Ars Technica dig up the devices’ suspicious benchmark scores and has given a detailed report about how Samsung has programmed the device to inflate the scores of benchmarking apps:
After a good bit of sleuthing, we can confidently say that Samsung appears to be artificially boosting the US Note 3’s benchmark scores with a special, high-power CPU mode that kicks in when the device runs a large number of popular benchmarking apps. Samsung did something similar with the international Galaxy S 4’s GPU, but this is the first time we’ve seen the boost on a US device. We also found a way to disable this special CPU mode, so for the first time we can see just how much Samsung’s benchmark optimizations affect benchmark scores.
But there was a challenge in getting the stats right. Ron had to trick the device from not entering into benchmark mode:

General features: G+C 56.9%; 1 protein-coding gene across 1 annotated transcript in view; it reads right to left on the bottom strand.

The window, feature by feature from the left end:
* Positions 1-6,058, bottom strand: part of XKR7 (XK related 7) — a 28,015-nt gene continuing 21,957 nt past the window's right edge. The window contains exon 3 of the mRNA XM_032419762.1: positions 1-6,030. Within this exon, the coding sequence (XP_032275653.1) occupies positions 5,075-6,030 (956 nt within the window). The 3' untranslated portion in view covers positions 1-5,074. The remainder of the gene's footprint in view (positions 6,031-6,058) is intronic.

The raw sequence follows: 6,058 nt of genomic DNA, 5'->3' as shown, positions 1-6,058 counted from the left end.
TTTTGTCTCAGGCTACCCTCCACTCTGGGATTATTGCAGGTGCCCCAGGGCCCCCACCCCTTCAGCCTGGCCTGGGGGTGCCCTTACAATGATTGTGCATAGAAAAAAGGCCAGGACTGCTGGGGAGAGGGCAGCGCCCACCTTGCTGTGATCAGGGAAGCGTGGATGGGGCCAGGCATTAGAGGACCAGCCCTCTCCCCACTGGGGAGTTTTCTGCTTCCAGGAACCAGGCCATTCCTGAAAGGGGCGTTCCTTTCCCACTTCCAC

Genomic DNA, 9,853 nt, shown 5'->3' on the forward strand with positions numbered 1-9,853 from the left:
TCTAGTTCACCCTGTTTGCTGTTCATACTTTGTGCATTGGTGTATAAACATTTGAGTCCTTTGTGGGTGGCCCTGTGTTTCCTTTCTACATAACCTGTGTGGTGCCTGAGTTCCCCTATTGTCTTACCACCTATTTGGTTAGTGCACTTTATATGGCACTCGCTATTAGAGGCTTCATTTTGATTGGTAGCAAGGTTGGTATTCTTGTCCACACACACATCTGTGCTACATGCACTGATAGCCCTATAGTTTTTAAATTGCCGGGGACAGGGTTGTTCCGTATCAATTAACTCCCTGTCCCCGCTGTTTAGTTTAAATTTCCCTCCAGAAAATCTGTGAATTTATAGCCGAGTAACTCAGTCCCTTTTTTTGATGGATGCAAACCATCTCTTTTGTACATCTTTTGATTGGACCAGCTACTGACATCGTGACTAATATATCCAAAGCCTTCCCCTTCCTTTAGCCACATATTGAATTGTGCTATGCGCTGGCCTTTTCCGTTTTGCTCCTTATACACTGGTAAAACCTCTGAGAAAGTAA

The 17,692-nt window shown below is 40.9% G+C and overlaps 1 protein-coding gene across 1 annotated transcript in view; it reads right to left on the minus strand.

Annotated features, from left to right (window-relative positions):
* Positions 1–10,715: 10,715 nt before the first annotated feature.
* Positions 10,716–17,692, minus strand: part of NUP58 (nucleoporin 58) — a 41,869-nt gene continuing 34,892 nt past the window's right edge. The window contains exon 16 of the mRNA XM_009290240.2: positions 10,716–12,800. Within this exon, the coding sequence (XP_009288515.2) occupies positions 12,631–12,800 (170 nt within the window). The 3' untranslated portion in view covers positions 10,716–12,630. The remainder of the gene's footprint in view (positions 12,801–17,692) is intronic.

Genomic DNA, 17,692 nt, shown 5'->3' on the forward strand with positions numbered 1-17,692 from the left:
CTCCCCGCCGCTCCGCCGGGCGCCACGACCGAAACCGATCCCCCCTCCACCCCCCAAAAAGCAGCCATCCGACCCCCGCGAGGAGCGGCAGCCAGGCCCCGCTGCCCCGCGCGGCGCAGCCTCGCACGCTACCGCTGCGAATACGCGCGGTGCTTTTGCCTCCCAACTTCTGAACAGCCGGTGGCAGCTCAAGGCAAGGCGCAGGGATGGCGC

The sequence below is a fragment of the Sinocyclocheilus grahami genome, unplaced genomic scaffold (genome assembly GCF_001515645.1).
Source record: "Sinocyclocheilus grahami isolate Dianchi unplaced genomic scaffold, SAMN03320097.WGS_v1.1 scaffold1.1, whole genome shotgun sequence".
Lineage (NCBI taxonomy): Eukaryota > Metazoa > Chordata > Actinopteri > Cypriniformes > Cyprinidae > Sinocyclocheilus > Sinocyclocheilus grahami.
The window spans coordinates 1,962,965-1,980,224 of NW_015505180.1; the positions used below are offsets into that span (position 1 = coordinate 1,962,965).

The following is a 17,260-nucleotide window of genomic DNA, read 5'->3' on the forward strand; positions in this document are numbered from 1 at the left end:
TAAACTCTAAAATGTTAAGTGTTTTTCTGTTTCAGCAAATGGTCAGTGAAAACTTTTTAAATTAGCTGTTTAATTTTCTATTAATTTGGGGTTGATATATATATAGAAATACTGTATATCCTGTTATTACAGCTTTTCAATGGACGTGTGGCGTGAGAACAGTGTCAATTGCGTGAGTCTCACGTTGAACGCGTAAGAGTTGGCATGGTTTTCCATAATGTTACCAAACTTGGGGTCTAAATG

While it’s difficult to determine every bit of special programming that affects the CPU while a benchmark is running, one sure-fire way to see what’s going on is to trick the phone into not entering a special “benchmark mode” during a benchmark.
So intelligently, they had to rename the Geekbench app and trick the device to produce the original results:
So we slapped together “Stealthbench,” a renamed version of Geekbench 3. By disassembling the benchmarking app, changing only the package name, and reassembling it, we could run the app without the CPU knowing we were running a benchmark app. The Note 3 should treat our benchmark like any other app and give a true representation of the phone’s performance relative to other devices.
This is bad, Samsung. This is bad.
You can read the entire story from Ars Technica here. They’ve got some really good statistics about the devices’ original performance, and how bad Samsung has been behaving.